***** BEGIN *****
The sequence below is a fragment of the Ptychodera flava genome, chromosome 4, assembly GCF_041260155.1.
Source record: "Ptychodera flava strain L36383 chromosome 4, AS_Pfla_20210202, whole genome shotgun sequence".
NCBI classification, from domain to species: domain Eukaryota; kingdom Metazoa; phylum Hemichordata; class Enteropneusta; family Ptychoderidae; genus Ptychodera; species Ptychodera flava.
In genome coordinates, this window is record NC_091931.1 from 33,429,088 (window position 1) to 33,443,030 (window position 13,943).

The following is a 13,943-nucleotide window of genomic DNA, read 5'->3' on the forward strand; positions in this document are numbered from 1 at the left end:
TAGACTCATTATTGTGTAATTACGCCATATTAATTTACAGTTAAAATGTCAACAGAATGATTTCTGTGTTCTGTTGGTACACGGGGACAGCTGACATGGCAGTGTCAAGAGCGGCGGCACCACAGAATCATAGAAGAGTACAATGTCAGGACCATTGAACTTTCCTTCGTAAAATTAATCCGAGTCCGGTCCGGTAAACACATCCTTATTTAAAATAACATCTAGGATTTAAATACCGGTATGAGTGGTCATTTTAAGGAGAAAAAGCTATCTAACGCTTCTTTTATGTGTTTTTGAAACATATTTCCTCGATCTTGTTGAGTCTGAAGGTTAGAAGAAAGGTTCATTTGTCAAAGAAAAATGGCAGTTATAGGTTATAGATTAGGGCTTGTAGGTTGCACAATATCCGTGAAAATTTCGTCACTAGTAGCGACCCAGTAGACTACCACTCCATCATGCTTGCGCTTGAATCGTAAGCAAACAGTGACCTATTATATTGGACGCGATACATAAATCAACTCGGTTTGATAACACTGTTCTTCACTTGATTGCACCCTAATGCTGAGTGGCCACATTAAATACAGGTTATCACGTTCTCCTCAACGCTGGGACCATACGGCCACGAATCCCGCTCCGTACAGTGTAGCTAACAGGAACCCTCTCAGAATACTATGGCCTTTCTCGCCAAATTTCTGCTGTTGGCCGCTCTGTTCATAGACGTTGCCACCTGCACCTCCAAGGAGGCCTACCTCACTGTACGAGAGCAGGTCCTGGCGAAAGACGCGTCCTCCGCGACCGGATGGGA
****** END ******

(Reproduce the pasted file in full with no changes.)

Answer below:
The sequence below is a fragment of the Ptychodera flava genome, chromosome 4, assembly GCF_041260155.1.
Source record: "Ptychodera flava strain L36383 chromosome 4, AS_Pfla_20210202, whole genome shotgun sequence".
NCBI classification, from domain to species: domain Eukaryota; kingdom Metazoa; phylum Hemichordata; class Enteropneusta; family Ptychoderidae; genus Ptychodera; species Ptychodera flava.
In genome coordinates, this window is record NC_091931.1 from 33,429,088 (window position 1) to 33,443,030 (window position 13,943).

The following is a 13,943-nucleotide window of genomic DNA, read 5'->3' on the forward strand; positions in this document are numbered from 1 at the left end:
TAGACTCATTATTGTGTAATTACGCCATATTAATTTACAGTTAAAATGTCAACAGAATGATTTCTGTGTTCTGTTGGTACACGGGGACAGCTGACATGGCAGTGTCAAGAGCGGCGGCACCACAGAATCATAGAAGAGTACAATGTCAGGACCATTGAACTTTCCTTCGTAAAATTAATCCGAGTCCGGTCCGGTAAACACATCCTTATTTAAAATAACATCTAGGATTTAAATACCGGTATGAGTGGTCATTTTAAGGAGAAAAAGCTATCTAACGCTTCTTTTATGTGTTTTTGAAACATATTTCCTCGATCTTGTTGAGTCTGAAGGTTAGAAGAAAGGTTCATTTGTCAAAGAAAAATGGCAGTTATAGGTTATAGATTAGGGCTTGTAGGTTGCACAATATCCGTGAAAATTTCGTCACTAGTAGCGACCCAGTAGACTACCACTCCATCATGCTTGCGCTTGAATCGTAAGCAAACAGTGACCTATTATATTGGACGCGATACATAAATCAACTCGGTTTGATAACACTGTTCTTCACTTGATTGCACCCTAATGCTGAGTGGCCACATTAAATACAGGTTATCACGTTCTCCTCAACGCTGGGACCATACGGCCACGAATCCCGCTCCGTACAGTGTAGCTAACAGGAACCCTCTCAGAATACTATGGCCTTTCTCGCCAAATTTCTGCTGTTGGCCGCTCTGTTCATAGACGTTGCCACCTGCACCTCCAAGGAGGCCTACCTCACTGTACGAGAGCAGGTCCTGGCGAAAGACGCGTCCTCCGCGACCGGATGGGA